P&O say go
22 March 2022
Following on from the recent news that P&O Ferries have dismissed 800 staff, Natasha Lawrence, Legal Advisor in our Employment team looks at the announcement and explores whether the mass redundancies are in breach of UK employment law.
We have recently seen the controversial and somewhat shocking decision of P&O ferries to dismiss 800 staff. The announcement was made without any form of notice and using a pre-recorded video in which staff were informed that their contracts would be terminated with immediate effect on the grounds of redundancy.
P&O indicated that they would ‘fire and rehire’ staff, reengaging them on less favourable terms and conditions which has sparked political debate about the lawfulness of such policies. P&O have also outlined their intention to replace the employees with agency workers to reduce labour costs, another contentious move that has raised questions about the lawfulness of P&O’s decision making.
Breaches of UK Employment Law
At present there are questions as to whether those dismissed are deemed to be ‘Seafarers’ and if so, it is anticipated that they will be caught by the Maritime Labour Convention as opposed to UK employment law. If it is established that those dismissed are protected by UK employment law then their actions would be deemed to be unlawful, and P&O are going to have to spend significant financial costs in defending Employment Tribunal claims.
The volume of redundancies being made would trigger a collective redundancy process and as a result P&O have failed in several of their obligations when making collective redundancies;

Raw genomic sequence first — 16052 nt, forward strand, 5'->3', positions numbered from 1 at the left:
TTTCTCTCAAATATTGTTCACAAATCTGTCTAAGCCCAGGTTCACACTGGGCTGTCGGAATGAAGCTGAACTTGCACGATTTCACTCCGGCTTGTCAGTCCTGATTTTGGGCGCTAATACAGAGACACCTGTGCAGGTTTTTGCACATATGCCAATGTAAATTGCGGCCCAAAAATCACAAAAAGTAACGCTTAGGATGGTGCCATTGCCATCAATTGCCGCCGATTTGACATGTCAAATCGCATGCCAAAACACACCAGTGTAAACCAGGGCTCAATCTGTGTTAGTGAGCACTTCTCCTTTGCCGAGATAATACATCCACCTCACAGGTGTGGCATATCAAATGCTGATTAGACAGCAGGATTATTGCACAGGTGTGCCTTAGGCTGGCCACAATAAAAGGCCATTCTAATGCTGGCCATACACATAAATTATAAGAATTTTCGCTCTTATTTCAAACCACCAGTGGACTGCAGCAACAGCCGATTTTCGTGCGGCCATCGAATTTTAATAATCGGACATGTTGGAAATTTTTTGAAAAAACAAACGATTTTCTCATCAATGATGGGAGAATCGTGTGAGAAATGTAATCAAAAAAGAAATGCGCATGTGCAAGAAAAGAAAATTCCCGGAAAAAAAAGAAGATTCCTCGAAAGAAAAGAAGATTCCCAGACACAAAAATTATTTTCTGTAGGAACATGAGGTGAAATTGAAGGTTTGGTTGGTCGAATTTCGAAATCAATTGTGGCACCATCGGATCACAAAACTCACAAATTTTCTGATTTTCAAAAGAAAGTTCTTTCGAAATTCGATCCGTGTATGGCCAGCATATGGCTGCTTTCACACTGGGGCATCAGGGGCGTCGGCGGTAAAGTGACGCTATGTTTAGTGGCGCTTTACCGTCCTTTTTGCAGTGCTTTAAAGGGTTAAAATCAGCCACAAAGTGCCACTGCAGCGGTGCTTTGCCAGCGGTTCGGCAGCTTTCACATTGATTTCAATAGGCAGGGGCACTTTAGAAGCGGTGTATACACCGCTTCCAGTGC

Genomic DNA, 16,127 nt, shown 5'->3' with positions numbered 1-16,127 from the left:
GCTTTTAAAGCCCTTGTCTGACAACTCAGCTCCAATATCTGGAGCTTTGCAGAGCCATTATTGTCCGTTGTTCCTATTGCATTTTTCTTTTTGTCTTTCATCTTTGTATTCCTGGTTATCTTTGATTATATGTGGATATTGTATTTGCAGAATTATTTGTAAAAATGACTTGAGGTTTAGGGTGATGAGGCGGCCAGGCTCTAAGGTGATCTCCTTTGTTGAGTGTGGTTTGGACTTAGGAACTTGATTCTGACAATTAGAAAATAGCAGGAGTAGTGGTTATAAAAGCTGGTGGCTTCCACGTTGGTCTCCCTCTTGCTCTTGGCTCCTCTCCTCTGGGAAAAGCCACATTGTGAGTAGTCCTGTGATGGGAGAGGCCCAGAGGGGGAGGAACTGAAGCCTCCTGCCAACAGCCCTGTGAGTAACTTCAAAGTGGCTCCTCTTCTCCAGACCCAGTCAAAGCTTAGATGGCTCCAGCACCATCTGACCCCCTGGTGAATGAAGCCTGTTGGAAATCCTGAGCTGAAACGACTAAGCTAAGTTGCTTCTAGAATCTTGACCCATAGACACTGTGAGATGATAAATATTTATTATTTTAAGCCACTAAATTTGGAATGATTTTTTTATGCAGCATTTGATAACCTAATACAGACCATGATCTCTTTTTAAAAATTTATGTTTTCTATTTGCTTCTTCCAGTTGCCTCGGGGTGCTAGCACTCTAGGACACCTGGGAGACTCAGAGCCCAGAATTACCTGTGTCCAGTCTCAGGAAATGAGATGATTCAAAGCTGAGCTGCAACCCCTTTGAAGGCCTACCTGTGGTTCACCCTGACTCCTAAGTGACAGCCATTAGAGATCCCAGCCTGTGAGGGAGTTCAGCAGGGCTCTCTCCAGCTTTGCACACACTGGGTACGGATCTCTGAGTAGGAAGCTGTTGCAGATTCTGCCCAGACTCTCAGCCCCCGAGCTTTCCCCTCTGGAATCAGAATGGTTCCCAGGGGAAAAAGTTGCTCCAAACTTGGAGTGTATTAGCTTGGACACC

- They have failed to comply with the minimum notice period of 45 days;
- They have failed to undertake any meaningful consultations with staff – ordinarily it should be a two way process whereby employees can ask questions, propose alternatives and consider their options; and
- As there were over 100 employees being made redundant P&O have a duty to notify the secretary of state 45 days before terminating staff contracts which it is currently in dispute as to whether this point was complied with or not.
In any event, it is apparent that P&O employees have suffered appalling and degrading treatment as a result of the actions of their employer. Irrespective of whether the employees are protected by UK employment law, a corporate organisation with such resources should not be devoid of its moral obligations to its employees and should not be allowed to treat them as disposable labour.
It is without question that P&O should be held accountable to avoid any unwanted precedents being set that are not aligned with what UK employment law sets out to achieve in the form of protecting workers rights.
Get in touch
If you have any concerns about your obligations when carrying out collective redundancies, or have any other employment related questions, please get in touch on 01276 239 000 or email email@example.com
The contents of this article are intended for general information purposes only and shall not be deemed to be, or constitute legal advice. We cannot accept responsibility for any loss as a result of acts or omissions taken in respect of this article.